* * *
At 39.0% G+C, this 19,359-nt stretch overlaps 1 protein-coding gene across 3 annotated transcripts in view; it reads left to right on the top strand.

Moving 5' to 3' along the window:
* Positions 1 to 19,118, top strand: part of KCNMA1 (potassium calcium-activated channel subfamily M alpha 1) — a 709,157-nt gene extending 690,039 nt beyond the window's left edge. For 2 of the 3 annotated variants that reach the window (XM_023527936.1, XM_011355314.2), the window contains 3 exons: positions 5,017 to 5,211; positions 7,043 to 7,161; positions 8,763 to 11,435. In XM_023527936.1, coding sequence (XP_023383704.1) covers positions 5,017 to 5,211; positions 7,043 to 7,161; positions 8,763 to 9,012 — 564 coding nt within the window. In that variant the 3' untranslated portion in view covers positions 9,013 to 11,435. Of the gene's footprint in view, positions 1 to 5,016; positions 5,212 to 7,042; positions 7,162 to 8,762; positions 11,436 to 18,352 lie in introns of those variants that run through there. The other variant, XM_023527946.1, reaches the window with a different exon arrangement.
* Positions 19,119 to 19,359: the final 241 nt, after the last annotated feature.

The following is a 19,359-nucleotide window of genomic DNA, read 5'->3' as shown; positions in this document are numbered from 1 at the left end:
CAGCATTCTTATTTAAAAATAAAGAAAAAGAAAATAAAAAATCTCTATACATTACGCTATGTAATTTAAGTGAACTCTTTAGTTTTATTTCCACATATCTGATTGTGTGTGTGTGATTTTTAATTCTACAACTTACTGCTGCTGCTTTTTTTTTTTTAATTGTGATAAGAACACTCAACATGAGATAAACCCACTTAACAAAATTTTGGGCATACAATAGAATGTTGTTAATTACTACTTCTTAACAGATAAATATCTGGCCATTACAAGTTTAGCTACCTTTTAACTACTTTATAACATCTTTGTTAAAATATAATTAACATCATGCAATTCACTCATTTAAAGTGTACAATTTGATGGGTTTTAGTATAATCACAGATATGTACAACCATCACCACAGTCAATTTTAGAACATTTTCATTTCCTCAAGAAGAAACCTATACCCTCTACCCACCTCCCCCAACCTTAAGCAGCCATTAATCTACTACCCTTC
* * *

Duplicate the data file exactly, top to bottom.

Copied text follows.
At 39.0% G+C, this 19,359-nt stretch overlaps 1 protein-coding gene across 3 annotated transcripts in view; it reads left to right on the top strand.

Moving 5' to 3' along the window:
* Positions 1 to 19,118, top strand: part of KCNMA1 (potassium calcium-activated channel subfamily M alpha 1) — a 709,157-nt gene extending 690,039 nt beyond the window's left edge. For 2 of the 3 annotated variants that reach the window (XM_023527936.1, XM_011355314.2), the window contains 3 exons: positions 5,017 to 5,211; positions 7,043 to 7,161; positions 8,763 to 11,435. In XM_023527936.1, coding sequence (XP_023383704.1) covers positions 5,017 to 5,211; positions 7,043 to 7,161; positions 8,763 to 9,012 — 564 coding nt within the window. In that variant the 3' untranslated portion in view covers positions 9,013 to 11,435. Of the gene's footprint in view, positions 1 to 5,016; positions 5,212 to 7,042; positions 7,162 to 8,762; positions 11,436 to 18,352 lie in introns of those variants that run through there. The other variant, XM_023527946.1, reaches the window with a different exon arrangement.
* Positions 19,119 to 19,359: the final 241 nt, after the last annotated feature.

The following is a 19,359-nucleotide window of genomic DNA, read 5'->3' as shown; positions in this document are numbered from 1 at the left end:
CAGCATTCTTATTTAAAAATAAAGAAAAAGAAAATAAAAAATCTCTATACATTACGCTATGTAATTTAAGTGAACTCTTTAGTTTTATTTCCACATATCTGATTGTGTGTGTGTGATTTTTAATTCTACAACTTACTGCTGCTGCTTTTTTTTTTTTAATTGTGATAAGAACACTCAACATGAGATAAACCCACTTAACAAAATTTTGGGCATACAATAGAATGTTGTTAATTACTACTTCTTAACAGATAAATATCTGGCCATTACAAGTTTAGCTACCTTTTAACTACTTTATAACATCTTTGTTAAAATATAATTAACATCATGCAATTCACTCATTTAAAGTGTACAATTTGATGGGTTTTAGTATAATCACAGATATGTACAACCATCACCACAGTCAATTTTAGAACATTTTCATTTCCTCAAGAAGAAACCTATACCCTCTACCCACCTCCCCCAACCTTAAGCAGCCATTAATCTACTACCCTTC